Tuesday, 22 March 2011

rabindranath tagore

Tagore's Poetry Teaches Us How to Love God
Rabindranath Tagore (May 7, 1861 - August 7, 1941) the bard of Bengal immaculately brought out the essence of Eastern spirituality in his poetry like no other poet. His spiritual vision, as he himself said, is imbued "with the ancient spirit of India as revealed in our sacred texts and manifested in the life of today."his poems were a real inspiration for the generation,it highly motivate whomever read his poems
Tagore's 'Gitanjali' or 'Song Offerings' contains his  English prose i.e translations of Bengali poetry was published in 1913 with an introduction by the Irish poet W. B. Yeats. This book won Tagore the Nobel Prize for Literature that year. Here's an excerpt from his introduction that helps us realize that "We had not known that we loved God, hardly it may be that we believed in Him…"

“Poetry is an imaginative awareness of experience expressed through meaning, sound, and rhythmic language choices so as to evoke an emotional response”
The Ubiquity of God in Tagore's Works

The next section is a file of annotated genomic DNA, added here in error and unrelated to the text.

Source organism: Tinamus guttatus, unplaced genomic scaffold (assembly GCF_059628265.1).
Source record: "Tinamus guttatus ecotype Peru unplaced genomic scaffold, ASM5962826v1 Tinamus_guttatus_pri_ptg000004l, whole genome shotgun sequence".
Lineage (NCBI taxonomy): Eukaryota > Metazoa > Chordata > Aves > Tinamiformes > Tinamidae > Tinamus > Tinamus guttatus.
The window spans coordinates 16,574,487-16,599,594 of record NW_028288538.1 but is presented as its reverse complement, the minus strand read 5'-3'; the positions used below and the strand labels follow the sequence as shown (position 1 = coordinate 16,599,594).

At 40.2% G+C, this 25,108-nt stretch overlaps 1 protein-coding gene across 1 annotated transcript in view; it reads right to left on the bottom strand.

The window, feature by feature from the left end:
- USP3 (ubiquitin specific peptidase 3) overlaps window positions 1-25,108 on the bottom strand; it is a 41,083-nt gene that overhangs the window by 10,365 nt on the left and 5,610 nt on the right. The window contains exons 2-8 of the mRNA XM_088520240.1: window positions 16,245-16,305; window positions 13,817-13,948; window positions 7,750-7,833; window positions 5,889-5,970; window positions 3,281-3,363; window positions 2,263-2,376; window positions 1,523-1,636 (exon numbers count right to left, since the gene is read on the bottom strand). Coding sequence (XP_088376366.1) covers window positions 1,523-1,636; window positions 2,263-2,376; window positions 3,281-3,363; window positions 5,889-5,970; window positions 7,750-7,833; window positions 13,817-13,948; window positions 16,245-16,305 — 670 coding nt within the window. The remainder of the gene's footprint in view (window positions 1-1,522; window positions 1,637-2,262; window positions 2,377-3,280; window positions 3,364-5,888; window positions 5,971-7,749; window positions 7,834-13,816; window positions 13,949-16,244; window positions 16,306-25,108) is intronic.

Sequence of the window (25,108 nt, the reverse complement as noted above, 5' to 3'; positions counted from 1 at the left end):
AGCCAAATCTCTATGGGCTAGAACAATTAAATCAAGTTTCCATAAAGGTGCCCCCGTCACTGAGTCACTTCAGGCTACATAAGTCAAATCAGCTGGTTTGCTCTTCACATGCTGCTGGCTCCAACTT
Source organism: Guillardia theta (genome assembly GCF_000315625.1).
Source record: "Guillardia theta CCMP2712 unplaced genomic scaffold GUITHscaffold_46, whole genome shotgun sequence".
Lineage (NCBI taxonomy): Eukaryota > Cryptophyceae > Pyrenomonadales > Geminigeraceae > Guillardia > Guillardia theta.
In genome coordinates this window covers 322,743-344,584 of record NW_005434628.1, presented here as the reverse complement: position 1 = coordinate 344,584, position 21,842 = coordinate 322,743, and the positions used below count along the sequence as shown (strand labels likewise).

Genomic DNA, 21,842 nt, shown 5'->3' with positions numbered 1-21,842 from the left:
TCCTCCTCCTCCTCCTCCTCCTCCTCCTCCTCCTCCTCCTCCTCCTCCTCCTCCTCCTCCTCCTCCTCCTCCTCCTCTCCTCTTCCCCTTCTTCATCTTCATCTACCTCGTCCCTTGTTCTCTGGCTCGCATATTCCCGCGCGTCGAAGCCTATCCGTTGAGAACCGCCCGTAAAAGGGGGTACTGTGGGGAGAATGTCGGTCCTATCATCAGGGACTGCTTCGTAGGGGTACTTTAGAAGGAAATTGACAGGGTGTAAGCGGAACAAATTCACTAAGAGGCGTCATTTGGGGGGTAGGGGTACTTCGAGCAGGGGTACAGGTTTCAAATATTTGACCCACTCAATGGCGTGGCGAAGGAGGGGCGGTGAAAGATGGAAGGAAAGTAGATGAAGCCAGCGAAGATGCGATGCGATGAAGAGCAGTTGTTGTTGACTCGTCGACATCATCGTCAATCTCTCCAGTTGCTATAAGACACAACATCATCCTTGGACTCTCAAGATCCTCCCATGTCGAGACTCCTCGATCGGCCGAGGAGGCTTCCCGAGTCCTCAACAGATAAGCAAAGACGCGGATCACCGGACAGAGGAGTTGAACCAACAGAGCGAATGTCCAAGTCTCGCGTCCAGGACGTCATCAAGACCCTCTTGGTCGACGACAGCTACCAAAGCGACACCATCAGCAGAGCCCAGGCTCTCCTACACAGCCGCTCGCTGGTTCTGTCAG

Yeats writes: "These verses … as the generations pass, travellers will hum them on the highway and men rowing upon the rivers. Lovers, while they await one another, shall find, in murmuring them, this love of God a magic gulf wherein their own more bitter passion may bathe and renew its youth… The traveller in the read-brown clothes that he wears that dust may not show upon him, the girl searching in her bed for the petals fallen from the wreath of her royal lover, the servant or the bride awaiting the master's home-coming in the empty house, are images of the heart turning to God. Flowers and rivers, the blowing of conch shells, the heavy rain of the Indian July, or the moods of that heart in union or in separation; and a man sitting in a boat upon a river playing lute, like one of those figures full of mysterious meaning in a Chinese picture, is God Himself…"

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